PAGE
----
One of the general principles of taxation is that one should tax factors that are inelastic in supply, since there are no adverse supply side effects. Land does not disappear when it is taxed. Henry George, a great progressive of the late nineteenth century argued, partly on this basis, for a land tax. It is ironic that rather than following this dictum, the United States has been doing just the opposite through its preferential treatment of capital gains.
Going even further, Stiglitz notes that utilizing the “polluter-pays principle” yields a result that is better than neutral, because it discourages actions that yield negative externalities. (He could have said the same thing about LVT, but we’ll forgive him that omission.)
After discussing a number of rather technical fixes that could improve efficiency and cut into the rent-seeking of financial institutions, Stiglitz reminds us of the outlandishly high level of resources devoted to the US military: “America could obtain more security at lower cost. Even the Defense Department has recognized that there can be significant reductions in defense expenditures.” In the final analysis, Stiglitz urges us not to isolate the issue of “deficit reduction,” but rather to pursue policies that reduce the long-term debt by creating a healthier economy.
Another prominent economist, James K. Galbraith, said some highly sensible things in his March 8th appearance before the US Senate’s Finance Committee hearing on efficient tax reform. He began by heartily agreeing with Stiglitz’s assessment of the short-term deficit, saying that it is “an economic outcome, not a policy choice. So long as the economy faces high unemployment, there is no fiscal formula — no combination of tax increases and spending cuts — that can make it go away.”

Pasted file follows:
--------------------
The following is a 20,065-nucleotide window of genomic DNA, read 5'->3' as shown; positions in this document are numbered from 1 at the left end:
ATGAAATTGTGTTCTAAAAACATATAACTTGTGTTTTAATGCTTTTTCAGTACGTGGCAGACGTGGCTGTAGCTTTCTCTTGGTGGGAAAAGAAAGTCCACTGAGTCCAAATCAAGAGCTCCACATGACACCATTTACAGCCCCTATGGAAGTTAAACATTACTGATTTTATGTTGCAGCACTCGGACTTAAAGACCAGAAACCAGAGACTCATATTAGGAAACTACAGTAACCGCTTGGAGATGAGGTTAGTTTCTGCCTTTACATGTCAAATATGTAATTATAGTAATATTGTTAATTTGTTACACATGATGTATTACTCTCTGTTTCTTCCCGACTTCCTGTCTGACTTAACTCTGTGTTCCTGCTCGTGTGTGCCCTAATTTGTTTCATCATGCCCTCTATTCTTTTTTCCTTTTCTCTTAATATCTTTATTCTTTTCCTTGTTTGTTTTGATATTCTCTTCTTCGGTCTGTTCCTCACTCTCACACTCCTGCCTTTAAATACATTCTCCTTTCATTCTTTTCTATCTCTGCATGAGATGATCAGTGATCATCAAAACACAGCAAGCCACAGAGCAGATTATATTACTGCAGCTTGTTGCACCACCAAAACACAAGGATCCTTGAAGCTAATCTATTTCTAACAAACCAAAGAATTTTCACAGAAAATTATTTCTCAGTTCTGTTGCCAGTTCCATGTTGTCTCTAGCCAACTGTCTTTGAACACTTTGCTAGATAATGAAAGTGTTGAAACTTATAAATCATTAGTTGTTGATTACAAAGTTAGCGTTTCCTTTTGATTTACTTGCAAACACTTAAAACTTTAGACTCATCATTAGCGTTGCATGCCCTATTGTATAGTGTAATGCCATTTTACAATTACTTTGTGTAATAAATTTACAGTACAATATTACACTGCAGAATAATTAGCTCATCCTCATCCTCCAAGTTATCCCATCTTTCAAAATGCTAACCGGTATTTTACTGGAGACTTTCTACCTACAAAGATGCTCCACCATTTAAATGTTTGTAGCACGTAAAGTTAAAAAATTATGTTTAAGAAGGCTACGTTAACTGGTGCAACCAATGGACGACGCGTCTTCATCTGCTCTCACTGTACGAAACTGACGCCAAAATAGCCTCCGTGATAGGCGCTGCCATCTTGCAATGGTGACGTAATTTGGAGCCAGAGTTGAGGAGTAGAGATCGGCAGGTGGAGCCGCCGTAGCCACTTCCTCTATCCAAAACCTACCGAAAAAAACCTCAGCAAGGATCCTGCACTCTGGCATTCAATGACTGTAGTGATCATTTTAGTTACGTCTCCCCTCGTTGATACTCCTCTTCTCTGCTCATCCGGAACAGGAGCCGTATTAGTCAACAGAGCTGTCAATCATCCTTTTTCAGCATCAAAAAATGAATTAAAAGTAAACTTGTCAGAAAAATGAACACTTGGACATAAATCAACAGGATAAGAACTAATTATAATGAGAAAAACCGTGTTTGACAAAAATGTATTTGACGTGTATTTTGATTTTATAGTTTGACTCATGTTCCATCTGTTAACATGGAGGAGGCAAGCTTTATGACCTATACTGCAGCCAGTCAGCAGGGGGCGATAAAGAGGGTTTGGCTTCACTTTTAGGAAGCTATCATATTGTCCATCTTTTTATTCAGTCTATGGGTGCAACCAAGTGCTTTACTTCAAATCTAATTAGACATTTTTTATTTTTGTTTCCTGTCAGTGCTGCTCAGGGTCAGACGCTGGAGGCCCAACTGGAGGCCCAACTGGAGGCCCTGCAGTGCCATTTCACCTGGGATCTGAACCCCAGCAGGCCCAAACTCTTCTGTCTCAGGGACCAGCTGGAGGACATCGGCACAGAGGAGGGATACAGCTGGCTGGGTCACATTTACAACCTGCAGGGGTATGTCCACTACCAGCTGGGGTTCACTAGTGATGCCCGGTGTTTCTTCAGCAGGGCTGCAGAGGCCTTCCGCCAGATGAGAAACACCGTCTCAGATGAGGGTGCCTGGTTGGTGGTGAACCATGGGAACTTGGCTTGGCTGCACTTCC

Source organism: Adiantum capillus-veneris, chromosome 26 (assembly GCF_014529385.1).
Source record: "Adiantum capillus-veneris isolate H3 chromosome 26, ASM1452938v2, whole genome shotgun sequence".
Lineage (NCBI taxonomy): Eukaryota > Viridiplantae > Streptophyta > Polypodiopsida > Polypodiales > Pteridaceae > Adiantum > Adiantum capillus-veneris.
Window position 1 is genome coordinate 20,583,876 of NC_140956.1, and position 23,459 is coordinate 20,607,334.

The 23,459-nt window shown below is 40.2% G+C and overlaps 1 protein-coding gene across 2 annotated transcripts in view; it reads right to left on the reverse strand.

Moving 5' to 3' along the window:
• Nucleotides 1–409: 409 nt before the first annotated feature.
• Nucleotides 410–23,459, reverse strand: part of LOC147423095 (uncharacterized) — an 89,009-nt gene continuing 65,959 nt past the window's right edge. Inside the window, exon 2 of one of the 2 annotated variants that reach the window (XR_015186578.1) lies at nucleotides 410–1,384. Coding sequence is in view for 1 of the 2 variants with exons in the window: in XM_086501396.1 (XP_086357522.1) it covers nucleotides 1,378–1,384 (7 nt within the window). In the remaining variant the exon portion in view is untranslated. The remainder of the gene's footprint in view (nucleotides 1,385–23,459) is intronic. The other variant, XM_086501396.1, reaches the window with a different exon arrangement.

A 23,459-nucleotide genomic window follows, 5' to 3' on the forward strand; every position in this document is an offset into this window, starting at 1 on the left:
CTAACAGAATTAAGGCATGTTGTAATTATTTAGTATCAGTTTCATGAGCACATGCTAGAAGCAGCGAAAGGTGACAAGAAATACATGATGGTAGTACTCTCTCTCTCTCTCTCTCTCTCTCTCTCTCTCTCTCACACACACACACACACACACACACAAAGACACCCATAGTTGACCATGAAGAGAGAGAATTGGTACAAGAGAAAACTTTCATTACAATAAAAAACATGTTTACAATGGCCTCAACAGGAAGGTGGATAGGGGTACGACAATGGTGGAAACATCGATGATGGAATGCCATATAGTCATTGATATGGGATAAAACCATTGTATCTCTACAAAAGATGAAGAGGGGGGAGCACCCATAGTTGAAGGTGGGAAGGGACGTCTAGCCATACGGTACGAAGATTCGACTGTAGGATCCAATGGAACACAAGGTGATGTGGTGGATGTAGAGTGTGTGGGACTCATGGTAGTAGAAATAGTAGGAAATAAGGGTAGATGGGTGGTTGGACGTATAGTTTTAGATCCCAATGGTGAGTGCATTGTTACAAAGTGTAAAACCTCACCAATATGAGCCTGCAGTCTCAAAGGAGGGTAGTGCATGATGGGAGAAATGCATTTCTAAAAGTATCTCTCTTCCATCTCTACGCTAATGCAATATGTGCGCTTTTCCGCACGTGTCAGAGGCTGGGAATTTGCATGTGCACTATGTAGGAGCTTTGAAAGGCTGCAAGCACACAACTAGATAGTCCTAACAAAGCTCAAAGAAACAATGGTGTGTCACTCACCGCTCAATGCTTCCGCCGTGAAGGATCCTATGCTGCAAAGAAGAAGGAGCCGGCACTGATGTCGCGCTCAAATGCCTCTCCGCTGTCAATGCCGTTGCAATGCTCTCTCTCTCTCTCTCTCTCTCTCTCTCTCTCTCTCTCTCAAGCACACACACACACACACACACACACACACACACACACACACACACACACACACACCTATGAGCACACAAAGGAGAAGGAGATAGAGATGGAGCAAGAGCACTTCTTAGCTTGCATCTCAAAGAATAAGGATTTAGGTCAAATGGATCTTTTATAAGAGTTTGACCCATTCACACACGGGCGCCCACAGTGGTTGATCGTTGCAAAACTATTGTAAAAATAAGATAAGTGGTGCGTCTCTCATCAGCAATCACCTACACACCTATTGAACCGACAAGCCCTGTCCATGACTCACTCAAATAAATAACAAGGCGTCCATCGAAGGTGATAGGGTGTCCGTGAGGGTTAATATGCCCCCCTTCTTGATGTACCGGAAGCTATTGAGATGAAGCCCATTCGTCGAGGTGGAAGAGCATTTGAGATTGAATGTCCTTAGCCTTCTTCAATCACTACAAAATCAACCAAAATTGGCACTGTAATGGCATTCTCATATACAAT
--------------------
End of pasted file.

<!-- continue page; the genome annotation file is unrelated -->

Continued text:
Although Galbraith praised the tax code simplification that was accomplished in the Reagan-era Tax Reform Act, he noted that the Act had two huge consequences that led up to our current financial mess. First, by reducing rates on corporate executive pay, it allowed companies to drastically increase executive salaries, leading to the absurd levels of executive pay that we see today. And, by disallowing tax deductibility for all interest payments except those on mortgages, it greatly encouraged the collateralization of real estate values, which led to the many opportunistic rent-grabs that we have seen unravel in the last few years.